Three years ago, Sammy Sosa, Rafael Palmeiro and Mark McGwire went before the same House committee to talk about steroids. Their combined performance, a rude insult against this country's definitive institution, still rubs a raw nerve.
McGwire refused to "talk about the past," Sosa pretended he didn't understand English and Palmeiro waved his finger at the committee while insisting he'd never taken steroids. Within a year, he tested positive.
The pat answer under similar circumstances insists that the law wishes to make an example of Clemens or his like. But that's missing the point. By virtue of his long-standing fame, Clemens already is an example for everything that happens to him.
Millions who never watch a congressional proceeding tuned in for the Clemens hearing. He tried to use Congress as a prop for his own shaping of public opinion. He tried to make an example of Congress and in doing so might have set his own trap.
Perhaps the resolution will expose Clemens' competitive streak as his tragic flaw, but a larger story than Clemens lies beneath his turmoil. The real question is why athletes would believe it's their place to be dismissive toward Congress.
Hardened, well-connected operators might instruct Congress to talk to the hand, but until fairly recently it was unimaginable that ball players would be so brazen.
Along with distrust of government rides a cultural divide -- not a definitive divide, but a flavorful divide that first reveals itself to young people as they're socialized in school. Putting a broad-brush label on it, we might call it Jocks vs. Nerds, a distinction that's way too easy to overdraw. Many good people develop from the athletic experience in high school and college, then move on to the serious adult work of the society.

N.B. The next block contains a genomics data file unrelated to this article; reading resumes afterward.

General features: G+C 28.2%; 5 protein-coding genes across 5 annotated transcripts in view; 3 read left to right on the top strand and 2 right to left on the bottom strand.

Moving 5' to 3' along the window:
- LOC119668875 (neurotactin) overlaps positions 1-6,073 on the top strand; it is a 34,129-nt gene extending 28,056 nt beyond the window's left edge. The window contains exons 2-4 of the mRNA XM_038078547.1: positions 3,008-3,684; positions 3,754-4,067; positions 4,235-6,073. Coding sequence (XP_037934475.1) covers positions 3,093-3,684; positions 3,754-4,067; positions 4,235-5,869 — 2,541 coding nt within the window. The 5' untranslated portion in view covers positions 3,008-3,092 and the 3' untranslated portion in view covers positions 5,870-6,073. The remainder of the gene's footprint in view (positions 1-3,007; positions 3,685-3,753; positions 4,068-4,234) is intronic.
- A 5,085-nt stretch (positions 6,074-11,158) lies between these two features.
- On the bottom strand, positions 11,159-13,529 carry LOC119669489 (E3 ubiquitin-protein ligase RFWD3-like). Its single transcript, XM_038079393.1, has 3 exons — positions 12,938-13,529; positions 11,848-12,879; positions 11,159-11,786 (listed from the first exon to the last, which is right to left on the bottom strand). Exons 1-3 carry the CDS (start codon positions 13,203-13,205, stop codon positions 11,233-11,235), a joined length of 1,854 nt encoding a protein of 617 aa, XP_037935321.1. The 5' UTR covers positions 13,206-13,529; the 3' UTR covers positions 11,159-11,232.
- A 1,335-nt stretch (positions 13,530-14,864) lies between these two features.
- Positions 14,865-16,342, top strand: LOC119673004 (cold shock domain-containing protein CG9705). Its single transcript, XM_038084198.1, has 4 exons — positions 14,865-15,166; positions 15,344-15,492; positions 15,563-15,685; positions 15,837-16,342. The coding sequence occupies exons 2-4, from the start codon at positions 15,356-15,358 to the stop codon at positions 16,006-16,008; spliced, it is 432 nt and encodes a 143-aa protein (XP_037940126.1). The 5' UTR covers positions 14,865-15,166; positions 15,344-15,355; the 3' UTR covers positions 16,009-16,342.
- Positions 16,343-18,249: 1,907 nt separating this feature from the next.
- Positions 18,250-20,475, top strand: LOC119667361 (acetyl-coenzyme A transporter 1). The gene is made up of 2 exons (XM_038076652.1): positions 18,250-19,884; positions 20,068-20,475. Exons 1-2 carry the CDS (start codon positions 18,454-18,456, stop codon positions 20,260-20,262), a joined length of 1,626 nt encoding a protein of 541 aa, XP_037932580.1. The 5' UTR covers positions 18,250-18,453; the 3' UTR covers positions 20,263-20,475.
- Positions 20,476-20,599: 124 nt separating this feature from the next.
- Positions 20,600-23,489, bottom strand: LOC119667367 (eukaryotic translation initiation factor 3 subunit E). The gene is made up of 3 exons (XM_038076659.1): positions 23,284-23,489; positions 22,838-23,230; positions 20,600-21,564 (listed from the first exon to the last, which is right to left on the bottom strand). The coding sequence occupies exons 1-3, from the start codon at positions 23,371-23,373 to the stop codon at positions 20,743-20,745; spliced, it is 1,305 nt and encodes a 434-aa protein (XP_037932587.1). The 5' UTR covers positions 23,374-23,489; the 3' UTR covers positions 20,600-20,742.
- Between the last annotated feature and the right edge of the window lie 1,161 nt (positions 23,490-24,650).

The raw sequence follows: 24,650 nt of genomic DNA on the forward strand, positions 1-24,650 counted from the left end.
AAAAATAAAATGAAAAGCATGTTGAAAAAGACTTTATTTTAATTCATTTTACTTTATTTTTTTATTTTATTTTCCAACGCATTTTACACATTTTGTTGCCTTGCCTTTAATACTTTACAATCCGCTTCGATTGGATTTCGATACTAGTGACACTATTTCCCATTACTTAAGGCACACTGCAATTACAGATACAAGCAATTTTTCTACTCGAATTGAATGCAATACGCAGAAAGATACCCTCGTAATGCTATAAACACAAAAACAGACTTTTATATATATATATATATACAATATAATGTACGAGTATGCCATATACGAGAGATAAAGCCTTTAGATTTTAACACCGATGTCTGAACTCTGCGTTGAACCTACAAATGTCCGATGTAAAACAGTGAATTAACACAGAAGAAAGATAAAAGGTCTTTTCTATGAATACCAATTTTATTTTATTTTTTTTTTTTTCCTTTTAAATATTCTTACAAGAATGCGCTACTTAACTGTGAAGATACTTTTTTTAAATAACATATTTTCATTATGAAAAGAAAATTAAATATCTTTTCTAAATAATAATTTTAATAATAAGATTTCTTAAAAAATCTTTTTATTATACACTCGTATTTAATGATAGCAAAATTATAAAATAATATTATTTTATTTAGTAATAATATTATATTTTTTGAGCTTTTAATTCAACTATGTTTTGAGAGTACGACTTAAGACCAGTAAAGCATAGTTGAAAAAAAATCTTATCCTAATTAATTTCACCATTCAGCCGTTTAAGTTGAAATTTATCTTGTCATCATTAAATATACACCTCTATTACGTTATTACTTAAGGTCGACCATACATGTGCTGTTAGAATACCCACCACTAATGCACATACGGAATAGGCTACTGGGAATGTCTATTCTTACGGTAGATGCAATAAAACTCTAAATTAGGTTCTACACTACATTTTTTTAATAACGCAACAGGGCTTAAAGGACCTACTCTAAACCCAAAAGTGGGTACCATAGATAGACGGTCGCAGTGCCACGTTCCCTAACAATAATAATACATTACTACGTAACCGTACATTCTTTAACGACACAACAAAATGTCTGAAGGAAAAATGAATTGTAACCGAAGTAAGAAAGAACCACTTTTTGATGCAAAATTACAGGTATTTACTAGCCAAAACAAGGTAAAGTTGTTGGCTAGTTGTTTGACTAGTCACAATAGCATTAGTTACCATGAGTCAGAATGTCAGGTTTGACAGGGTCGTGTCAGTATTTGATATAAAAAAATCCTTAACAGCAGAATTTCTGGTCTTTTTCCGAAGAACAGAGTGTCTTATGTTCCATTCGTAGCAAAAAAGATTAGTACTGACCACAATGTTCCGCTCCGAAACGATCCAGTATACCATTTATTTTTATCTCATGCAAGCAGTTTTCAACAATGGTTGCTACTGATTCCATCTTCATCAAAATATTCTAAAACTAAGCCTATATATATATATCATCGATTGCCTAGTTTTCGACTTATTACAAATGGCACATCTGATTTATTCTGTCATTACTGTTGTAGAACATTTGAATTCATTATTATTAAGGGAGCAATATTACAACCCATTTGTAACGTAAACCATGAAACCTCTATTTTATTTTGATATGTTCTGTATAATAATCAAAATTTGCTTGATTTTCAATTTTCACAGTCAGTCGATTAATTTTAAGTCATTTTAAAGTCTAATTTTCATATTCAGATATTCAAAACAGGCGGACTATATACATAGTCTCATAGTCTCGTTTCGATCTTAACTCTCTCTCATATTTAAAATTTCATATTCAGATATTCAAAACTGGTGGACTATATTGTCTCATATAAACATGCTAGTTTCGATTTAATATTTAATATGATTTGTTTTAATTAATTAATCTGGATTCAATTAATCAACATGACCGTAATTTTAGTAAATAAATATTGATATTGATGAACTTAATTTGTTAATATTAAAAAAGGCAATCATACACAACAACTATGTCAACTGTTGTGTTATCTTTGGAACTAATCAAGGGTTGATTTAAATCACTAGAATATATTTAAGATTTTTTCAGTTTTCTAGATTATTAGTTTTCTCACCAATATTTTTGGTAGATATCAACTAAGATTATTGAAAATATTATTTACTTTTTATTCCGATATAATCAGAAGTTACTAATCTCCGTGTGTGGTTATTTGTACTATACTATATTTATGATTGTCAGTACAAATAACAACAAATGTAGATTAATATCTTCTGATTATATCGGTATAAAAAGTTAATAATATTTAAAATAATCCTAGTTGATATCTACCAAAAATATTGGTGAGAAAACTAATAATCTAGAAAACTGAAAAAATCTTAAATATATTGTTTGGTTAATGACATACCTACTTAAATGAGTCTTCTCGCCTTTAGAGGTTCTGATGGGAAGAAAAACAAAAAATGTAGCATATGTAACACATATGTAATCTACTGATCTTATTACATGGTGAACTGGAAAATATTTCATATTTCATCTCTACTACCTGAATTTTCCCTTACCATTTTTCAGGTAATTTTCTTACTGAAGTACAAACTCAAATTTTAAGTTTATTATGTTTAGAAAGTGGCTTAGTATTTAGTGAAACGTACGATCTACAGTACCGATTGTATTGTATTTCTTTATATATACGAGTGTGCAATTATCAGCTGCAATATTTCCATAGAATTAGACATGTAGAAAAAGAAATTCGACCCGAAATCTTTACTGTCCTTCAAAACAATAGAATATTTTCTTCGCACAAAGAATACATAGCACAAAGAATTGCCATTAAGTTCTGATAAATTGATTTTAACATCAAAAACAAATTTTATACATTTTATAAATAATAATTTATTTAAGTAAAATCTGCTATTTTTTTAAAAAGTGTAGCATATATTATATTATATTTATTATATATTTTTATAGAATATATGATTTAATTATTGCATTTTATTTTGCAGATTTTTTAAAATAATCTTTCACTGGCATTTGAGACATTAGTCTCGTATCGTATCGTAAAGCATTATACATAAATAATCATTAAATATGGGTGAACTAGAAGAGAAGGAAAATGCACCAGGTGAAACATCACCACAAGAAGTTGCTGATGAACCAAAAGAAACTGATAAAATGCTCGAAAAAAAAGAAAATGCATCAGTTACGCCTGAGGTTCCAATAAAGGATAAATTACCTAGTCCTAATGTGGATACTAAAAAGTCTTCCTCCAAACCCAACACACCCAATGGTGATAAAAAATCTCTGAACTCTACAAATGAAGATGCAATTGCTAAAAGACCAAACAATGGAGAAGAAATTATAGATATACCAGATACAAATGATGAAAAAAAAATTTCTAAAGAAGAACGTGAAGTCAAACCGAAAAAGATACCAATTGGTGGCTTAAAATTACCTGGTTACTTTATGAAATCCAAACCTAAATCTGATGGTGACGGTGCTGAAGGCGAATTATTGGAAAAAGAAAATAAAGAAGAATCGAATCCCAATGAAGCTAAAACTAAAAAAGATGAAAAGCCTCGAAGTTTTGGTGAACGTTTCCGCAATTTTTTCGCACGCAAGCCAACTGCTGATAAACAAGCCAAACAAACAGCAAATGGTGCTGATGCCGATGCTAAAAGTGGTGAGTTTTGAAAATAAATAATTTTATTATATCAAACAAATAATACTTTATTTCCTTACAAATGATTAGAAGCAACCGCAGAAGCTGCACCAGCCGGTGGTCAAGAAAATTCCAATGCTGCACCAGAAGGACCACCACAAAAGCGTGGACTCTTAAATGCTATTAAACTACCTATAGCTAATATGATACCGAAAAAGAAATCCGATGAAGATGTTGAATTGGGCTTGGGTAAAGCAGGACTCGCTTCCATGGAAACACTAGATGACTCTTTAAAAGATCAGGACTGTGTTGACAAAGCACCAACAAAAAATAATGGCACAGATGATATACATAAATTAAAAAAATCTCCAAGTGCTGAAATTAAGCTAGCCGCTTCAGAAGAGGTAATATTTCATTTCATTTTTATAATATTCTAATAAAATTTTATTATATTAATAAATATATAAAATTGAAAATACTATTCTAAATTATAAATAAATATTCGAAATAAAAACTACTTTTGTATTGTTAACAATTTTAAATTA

Despite the edifying contributions of those who use athletics as a growth experience, understanding how to balance work and play as they mature, it remains that we do have career adult jocks and career adult nerds. Their presence and the distinction between them is so self-evident that it barely needs defending.
Continuing with the broad strokes, career jocks live a prolonged adolescence, the best among them are worshiped almost from cradle to grave and they earn outrageous sums as compensatory heroes in a society that's reduced ordinary work to tedium and subservience.
Though career athletes justifiably talk about how hard they work, they stop short of saying their work is truly important. But they can't help thinking that they're important and powerful because the rest of us are way too breathless in our pleasure with their exploits.
As an ever-expanding mass culture converts a society of citizens into a society of consumers, Americans increasingly concentrate on their private pleasures and comforts, declining responsibility in matters of social cohesion and the commonweal. Thus, athletes become paragons of human excellence because they entertain us with thrilling feats, while the actors of government are corrupt mushmouths who over-tax us while messing up the schools and highways.
But a little time around politics and government, even at a fairly local level, reveals the true hard-ball players. By fighting so hard to protect his reputation, Clemens has created adversaries who make Manny Ramirez look like Mickey Mouse.
Call it the Revenge of the Nerds if you like, but it's not revenge. It's just a reminder.
Contact Bill Peterson: email@example.com